Lisa Kazianka is a first-year PhD at the University of Cambridge, where she also did her MPhil in Children’s Literature in 2016/17. She feels incredibly lucky to be able to spend three more years within Cambridge’s children’s lit community!
There are many reasons why being a children’s literature PhD at Cambridge is amazing. One of them is the fact that so many great talks and conferences take place at the Faculty and Homerton College.
Term started only four weeks ago and I’ve already had the chance to attend three interesting and incredibly informative events: Dr Zetta Elliot’s talk on inclusive fantasy fiction for young readers, where she also talked about the self-publishing industry; the “Mythology and Education” conference; and, this past weekend, a conference on bugs. Yes. A whole day of talks and discussions about bugs in children’s literature! (Including bug-themed decoration, conference material, cakes and sweets, of course.)
The conference started with Imogen Burt from the Buglife organisation explaining the variety of ‘bugs’ and their importance for our ecological system, as well as how the media creates a ‘fear’ discourse around invertebrates.
The morning panels consisted of talks on attitudes towards insects in children’s literature (Prof. Sarah Annes Brown, Anglia Ruskin University), ants in children’s animated films (Maggie Meimaridi, University of Cambridge) and bees in historical children’s literature (Melanie Keene, University of Cambridge) and as a metaphor in contemporary adolescent fiction (Catherine Oliver, University of Cambridge).
The afternoon sessions were equally as interesting and diverse, with Prof. Maria Nikolajeva talking about insects, cognition and children’s literature’s play with scale and size, and Amy Webster (University of Cambridge) filling us in about bugs as food in literature for the young. Prof. Peter Hunt took the theme of the conference metaphorically and spoke about ‘bugs’ that have been overcome and those that still exist in the system of children’s literature studies.
Beka Kimberley (University of Cambridge) asked the audience, “Would you hug a bug?”, while Anna Harrison (Roehampton University) told us about an interesting project with children in which she introduced them to the Very Hungry Caterpillar through different media, including a storybook app. David Whitley and Zoe Jaques (University of Cambridge) talked about insects in Pixar animation, and Prof. Simon R. Leather (Harper Adams University) spoke to us about how he developed his passion for the study of etymology through his childhood readings, and, in a very entertaining way, pointed out the various issues with illustrations of insects in children’s literature (‘They’re just wrong!’) :-).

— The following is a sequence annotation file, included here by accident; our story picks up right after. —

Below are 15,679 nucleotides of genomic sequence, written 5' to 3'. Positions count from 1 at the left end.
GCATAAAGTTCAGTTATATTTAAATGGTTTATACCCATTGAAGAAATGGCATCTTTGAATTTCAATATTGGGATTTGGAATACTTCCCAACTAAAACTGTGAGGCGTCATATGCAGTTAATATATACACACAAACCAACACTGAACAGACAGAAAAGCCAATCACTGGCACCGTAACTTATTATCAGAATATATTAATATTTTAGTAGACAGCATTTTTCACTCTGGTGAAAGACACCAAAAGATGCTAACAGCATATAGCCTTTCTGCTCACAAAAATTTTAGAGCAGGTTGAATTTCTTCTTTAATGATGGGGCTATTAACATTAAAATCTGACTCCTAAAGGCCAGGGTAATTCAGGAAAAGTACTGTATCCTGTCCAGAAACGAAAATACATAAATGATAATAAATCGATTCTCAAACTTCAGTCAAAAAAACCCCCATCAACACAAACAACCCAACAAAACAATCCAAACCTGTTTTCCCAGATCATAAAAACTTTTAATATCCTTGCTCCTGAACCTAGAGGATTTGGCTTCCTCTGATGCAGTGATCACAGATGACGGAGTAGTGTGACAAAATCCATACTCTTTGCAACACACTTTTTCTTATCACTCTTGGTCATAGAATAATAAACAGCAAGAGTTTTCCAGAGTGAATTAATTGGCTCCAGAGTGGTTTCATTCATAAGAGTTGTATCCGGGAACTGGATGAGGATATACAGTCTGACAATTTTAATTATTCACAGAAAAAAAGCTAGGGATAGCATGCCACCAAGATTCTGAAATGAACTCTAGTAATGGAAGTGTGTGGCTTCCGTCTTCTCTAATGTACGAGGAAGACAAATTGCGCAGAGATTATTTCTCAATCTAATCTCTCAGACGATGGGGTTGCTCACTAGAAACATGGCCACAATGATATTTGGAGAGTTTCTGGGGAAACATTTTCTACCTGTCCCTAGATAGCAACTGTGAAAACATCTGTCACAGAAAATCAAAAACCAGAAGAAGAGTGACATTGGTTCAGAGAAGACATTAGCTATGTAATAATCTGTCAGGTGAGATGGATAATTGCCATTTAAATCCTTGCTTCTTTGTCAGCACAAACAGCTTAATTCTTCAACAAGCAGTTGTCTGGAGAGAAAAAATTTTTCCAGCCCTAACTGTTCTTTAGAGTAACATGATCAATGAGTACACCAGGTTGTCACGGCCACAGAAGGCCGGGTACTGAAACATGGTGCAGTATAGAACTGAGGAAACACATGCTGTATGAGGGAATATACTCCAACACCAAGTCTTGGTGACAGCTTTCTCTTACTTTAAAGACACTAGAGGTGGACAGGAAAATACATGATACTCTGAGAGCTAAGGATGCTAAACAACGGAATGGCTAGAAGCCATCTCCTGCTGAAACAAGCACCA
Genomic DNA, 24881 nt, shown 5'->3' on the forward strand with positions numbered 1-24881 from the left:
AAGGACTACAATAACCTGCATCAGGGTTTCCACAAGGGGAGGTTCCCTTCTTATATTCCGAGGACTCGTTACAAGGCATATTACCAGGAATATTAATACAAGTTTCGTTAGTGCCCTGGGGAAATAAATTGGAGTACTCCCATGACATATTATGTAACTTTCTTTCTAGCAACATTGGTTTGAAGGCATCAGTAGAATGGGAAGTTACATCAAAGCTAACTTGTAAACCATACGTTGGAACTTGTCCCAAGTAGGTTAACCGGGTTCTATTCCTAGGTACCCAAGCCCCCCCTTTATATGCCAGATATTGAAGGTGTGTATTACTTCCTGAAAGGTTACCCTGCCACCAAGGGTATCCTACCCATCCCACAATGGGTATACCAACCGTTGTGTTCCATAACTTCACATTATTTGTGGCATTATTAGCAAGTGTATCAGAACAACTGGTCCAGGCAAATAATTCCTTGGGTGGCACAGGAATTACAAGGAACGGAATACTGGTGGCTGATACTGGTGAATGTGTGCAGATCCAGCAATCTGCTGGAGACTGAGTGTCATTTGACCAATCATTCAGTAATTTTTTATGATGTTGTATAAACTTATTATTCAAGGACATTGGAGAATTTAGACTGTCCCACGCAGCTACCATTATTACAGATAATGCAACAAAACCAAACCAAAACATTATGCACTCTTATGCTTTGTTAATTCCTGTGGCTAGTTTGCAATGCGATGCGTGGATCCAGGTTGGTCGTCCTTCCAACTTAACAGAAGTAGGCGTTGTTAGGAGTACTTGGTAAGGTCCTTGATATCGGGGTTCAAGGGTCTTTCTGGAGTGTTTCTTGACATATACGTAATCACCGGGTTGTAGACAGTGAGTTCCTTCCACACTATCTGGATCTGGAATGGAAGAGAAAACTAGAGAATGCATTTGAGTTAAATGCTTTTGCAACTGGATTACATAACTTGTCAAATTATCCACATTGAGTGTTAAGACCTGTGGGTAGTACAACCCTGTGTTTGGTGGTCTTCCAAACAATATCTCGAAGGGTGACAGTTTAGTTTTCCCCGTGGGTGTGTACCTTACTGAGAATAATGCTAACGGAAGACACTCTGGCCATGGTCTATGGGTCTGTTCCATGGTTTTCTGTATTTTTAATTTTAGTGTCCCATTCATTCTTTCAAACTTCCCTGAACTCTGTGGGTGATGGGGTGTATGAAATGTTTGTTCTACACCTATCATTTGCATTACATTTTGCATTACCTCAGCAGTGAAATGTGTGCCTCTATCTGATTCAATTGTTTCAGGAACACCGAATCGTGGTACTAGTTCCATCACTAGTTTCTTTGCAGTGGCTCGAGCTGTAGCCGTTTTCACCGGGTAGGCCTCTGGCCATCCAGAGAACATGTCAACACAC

Although the theme of the conference was unrelated to my own dissertation, I found the talks not only incredibly entertaining, but inspiring – because they made me think about issues I had never considered before.
I enjoyed all the academic presentations on bugs in children’s literature, but my personal highlight and a perfect way to round off the conference, was the author talk with award-winning children’s writer Maya Leonard (Beetle Boy, Beetle Queen, Battle of the Beetles).
Maya talked about her initial fear of bugs – a real fear, she said, that she had suffered from her whole life until she finally overcame it in the process of researching for her book – and told us how, after a fascinating career in a variety of areas in the creative industries, she came to be a children’s writer.
Her relationship with nature, Maya explained, started through her childhood readings – The Secret Garden was one of her favourites. She stressed the power and impact of storytelling, of narrative in all forms (she has a background in performative arts), and told us how doing a Masters’ degree in her late 20s has taught her the value and benefits of research.
Maya spent years and years researching beetles before eventually writing and publishing Beetle Boy (2016) and its sequel Beetle Queen (2017). (The third novel, Battle of the Beetles, will be published in 2018. She has also recently finished a nonfiction book on beetles that will be released soon!) In her talk, Maya emphasised the importance of accuracy and how she developed her goal of reducing fear of insects by writing positive narratives. Fear, she said, is closely related to ignorance. And Maya wants to use her writing as a tool to work against this ignorance and to demonstrate to young readers that nature is fascinating, and that insects aren’t as frightening as other books (and adults!) make them out to be.
Maya’s talk was entertaining, emotional and inspirational. Her passion, commitment and goals as a writer have undoubtedly had as much of an impact on a room full of academics and children’s literature enthusiasts as they have on the many children she talks to on her tours around schools in the UK. Thank you Maya!